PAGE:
Hardback
September 28, 2015
9780253016942
English
326
18 b&w illus.
9.00 Inches (US)
6.00 Inches (US)
1.54 Pounds (US)
$35.00 USD, £27.00 GBP
v2.1 Reference

Gold Coast Diasporas

Identity, Culture, and Power

Although they came from distinct polities and peoples who spoke different languages, slaves from the African Gold Coast were collectively identified by Europeans as "Coromantee" or "Mina." Why these ethnic labels were embraced and how they were utilized by enslaved Africans to develop new group identities is the subject of Walter C. Rucker's absorbing study. Rucker examines the social and political factors that contributed to the creation of New World ethnic identities and assesses the ways displaced Gold Coast Africans used familiar ideas about power as a means of understanding, defining, and resisting oppression. He explains how performing Coromantee and Mina identity involved a common set of concerns and the creation of the ideological weapons necessary to resist the slavocracy. These weapons included obeah powders, charms, and potions; the evolution of "peasant" consciousness and the ennoblement of common people; increasingly aggressive displays of masculinity; and the empowerment of women as leaders, spiritualists, and warriors, all of which marked sharp breaks or reformulations of patterns in their Gold Coast past.

About the Authors

Walter C. Rucker, Professor of African American Studies and History at Emory University, is author of The River Flows On: Black Resistance, Culture, and Identity Formation in Early America.

Reviews

"Provocative and well written, Gold Coast Diasporas is a must-read for any scholar interested in African identity, the transatlantic slave trade, and resistance. Africanists and African diaspora specialists need to engage with this book and with the methodological contributions that Rucker presents. His comprehensive approach to African identity and his rigorous analysis have produced a highly recommended study."—American Historical Review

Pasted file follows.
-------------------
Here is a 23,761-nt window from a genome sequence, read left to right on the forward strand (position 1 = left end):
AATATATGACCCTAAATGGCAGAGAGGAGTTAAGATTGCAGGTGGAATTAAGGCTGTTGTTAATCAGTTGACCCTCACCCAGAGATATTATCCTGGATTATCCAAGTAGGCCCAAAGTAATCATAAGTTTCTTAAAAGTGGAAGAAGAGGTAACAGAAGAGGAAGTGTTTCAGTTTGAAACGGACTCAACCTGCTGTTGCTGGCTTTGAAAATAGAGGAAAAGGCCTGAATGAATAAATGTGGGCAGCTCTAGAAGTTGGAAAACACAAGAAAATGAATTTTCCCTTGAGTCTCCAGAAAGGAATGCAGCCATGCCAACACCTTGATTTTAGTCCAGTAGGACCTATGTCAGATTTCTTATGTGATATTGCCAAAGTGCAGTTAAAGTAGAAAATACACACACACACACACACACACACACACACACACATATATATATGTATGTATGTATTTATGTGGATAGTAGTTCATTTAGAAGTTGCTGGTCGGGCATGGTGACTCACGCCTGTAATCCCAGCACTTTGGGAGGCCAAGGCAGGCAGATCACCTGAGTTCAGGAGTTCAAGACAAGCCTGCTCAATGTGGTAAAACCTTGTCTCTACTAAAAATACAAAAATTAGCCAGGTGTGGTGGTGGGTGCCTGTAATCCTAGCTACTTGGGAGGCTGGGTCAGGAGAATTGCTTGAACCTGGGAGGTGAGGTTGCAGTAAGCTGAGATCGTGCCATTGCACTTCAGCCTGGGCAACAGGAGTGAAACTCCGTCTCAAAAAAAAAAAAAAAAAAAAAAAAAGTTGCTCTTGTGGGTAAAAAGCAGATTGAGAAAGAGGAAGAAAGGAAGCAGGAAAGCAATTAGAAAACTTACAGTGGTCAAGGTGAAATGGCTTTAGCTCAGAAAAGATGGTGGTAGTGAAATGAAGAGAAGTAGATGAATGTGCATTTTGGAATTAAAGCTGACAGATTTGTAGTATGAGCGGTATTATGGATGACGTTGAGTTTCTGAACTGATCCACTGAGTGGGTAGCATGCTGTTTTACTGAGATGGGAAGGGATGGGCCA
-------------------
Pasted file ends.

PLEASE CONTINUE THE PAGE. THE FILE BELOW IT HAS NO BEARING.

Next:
"[O]ne of the book's greatest strengths is the ways in which Rucker painstakingly traces how ethnic labels were appropriated, recast, and ultimately employed as a means to establish community bonds and resist oppression. . . . Chapters that focus on the creation of the Gold Coast diaspora, religion, and women make for a captivating text that will be of interest to graduate students and specialist readers. Recommended."—Choice

"An impressive monograph highlighted by a prodigious body of original research spanning three continents. Gold Coast Diasporas reveals a deep engagement with the most important work in the field even as it pushes the historiography forward in wonderfully innovative ways. This book is both a call to action and a model for future research. His discussion of 'commoner consciousness' and 'social resurrection' will likely guide the way we discuss cultural identity in the African diaspora for years to come."—Jason Young, University of Buffalo

"Walter Rucker explores the origins and fates of one African regional group, known as Coromantees, in just the way that Afro-Atlantic history should be done, through careful study of the primary sources of the time in both Africa and the Americas. In so doing he has made a stellar contribution to the study of the way in which Africans and African culture was disseminated across the Atlantic."—John Thornton, Boston University

"A work that probes deeply into the African background of a community of people in the African diaspora and shows how particular social and political conditions in their African place of origin influenced the ways in which they coped with and creatively responded to the harsh realities of slave life in the Americas. . . . The contention that new identities constructed in the America—like Coromantee—had real meaning for those who identified with those labels is important and timely. The strength of the work is its attention to the fluid and dynamic nature of culture and identity."—Rebecca Shumway, Carnegie Mellon University

"A profound, original study denying slavery meant social death and explaining how diverse lower class enslaved Gold Coast Africans reconstituted themselves as a coherent, unified, defiant culture group known as Coromanti and A(Mina) in the Americas."—Gwendolyn Midlo Hall, Michigan State University

9780253016942 : gold-coast-diasporas-rucker-thornton-thornton
Hardback
326 Pages
$35.00 USD

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